Follow this step by step guide about how to safely pick up and dispose of syringes.

Step 1: Pick it up

To avoid health risk wear gloves like gardening or kitchen gloves. Some people use tongs, pliers, or a trash grabber. This is a good idea, especially for anyone who is going to pick up a lot of syringes or who is doing a community clean up. 

Step 2: Drop it in

  • Use a hard plastic container such as a sharps container or 20oz water or juice bottle with a lid.
  • Set the container on the ground
  • Drop the syringes in one at a time needle point down

Step 3: Seal it up

  • Close the container tight
  • Seal the top with a piece of tape
  • Label container “sharps do not recycle”

Step 4: Drop it off

Go to the nearest drop box and dispose of syringes one at a time to avoid potential harm.

Thank you for keeping our community safe. 

COVID-19 at-home tests & resources

The Malheur County Health Department has many free, at-home COVID-19 rapid tests available for pick up at our clinic during business hours. Call us at 541-889-7279 or walk in to 1108 SW 4th St, Ontario, Oregon. While you’re here, start Health is Wealth and get $100 to Albertsons once you complete the program!

The FDA has released new information this month on At-Home Over the Counter (OTC) COVID-19 Diagnostic Tests. At-home rapid COVID-19 tests are authorized for self-testing. This means you collect your own sample, perform the test, and read the result yourself without the need to send a sample to a lab.

To see if the expiration date for your at-home COVID-19 test has been extended, refer to this table, find the row that matches the manufacturer and test name shown on the box label of your test.  

  • If the Expiration Date column says that the shelf-life is “extended,” there is a link to “updated expiration dates” where you can find a list of the original expiration dates and the new expiration dates. Find the original expiration date on the box label of your test and then look for the new expiration date in the “updated expiration dates” table for your test.   
  • If the Expiration Date column does not say the shelf-life is extended, that means the expiration date on the box label of your test is still correct. The table will say “See box label” instead of having a link to updated expiration dates.  

Although case rates and serious illness have decreased in Malheur County and across the region, the virus is still in the area with cases identified each week. Thirteen cases were reported last week, with a test positivity of 13.2%. These tests are only those reported from healthcare providers and laboratories, who are testing people who may be sick or exposed. Find more about county case counts, deaths, and test positivity here.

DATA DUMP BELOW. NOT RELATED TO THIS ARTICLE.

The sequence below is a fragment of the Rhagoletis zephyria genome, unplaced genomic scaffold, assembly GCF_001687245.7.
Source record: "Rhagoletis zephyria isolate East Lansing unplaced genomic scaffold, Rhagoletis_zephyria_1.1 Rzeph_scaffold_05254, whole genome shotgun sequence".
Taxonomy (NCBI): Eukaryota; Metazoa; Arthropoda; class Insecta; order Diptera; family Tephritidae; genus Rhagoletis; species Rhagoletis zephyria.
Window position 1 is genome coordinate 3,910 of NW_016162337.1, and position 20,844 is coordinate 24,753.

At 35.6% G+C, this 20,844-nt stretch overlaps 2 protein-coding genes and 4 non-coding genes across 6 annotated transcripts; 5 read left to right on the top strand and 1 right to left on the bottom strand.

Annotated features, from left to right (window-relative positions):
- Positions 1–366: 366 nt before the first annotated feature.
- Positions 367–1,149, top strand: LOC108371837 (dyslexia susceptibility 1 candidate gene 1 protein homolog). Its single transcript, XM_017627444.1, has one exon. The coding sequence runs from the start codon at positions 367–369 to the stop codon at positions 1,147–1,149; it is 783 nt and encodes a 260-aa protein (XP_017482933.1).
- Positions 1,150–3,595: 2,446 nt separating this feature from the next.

Find the FDA table for the list of approved COVID-19 rapid home tests and their expiration extensions here.

If you test positive, it is not necessary for you to report your positive test result to the Malheur County Health Department or the Oregon Health Authority (OHA). Whether or not you have symptoms, stay home and separate from others for five days. Continue to isolate from others until you have been fever free for 24 hours and other symptoms are improving. Wear a mask around others for an additional five days. If you have questions or need help, Call 211 or 1-866-698-6155 or visit 211info.org. Learn more about what to do if you test positive from the OHA here.

Related Information:

Congenital Syphilis on the Rise & Treatment Available

Not only is congenital syphilis increasing in the United States, we have increasing syphilis and congenital syphilis cases in Oregon and Idaho. Congenital syphilis (CS) is a disease that occurs when a mother with syphilis passes the infection on to her baby during pregnancy. Learn more about syphilis.

You can have syphilis and not know it. Many people with syphilis do not have any symptoms. Also, syphilis symptoms may be very mild, or be similar to signs of other health problems. The only way to know for sure if you have syphilis is to get tested. Syphilis can be treated and cured with antibiotics. Call your healthcare provider or our clinic at 541-889-7279 to book an appointment for confidential testing.

The following two graphs show the increase in cases of syphilis and congenital syphilis in Oregon. Find these and other statistics on Oregon’s Weekly Communicable Disease Report.

If you are pregnant and have syphilis, you can give the infection to your unborn baby. Having syphilis can lead to a low-birth-weight-baby. It can make it more likely you will deliver your baby too early or stillborn (a baby born dead). To protect your baby, you should receive syphilis testing at least once during your pregnancy. Receive treatment right away if you test positive.  It is also important that your sex partner(s) receive treatment. Having syphilis once does not protect you from getting it again. Even after you’ve been successfully treated, you can still be reinfected. For this reason you must continue to take actions that will reduce your risk of getting a new infection.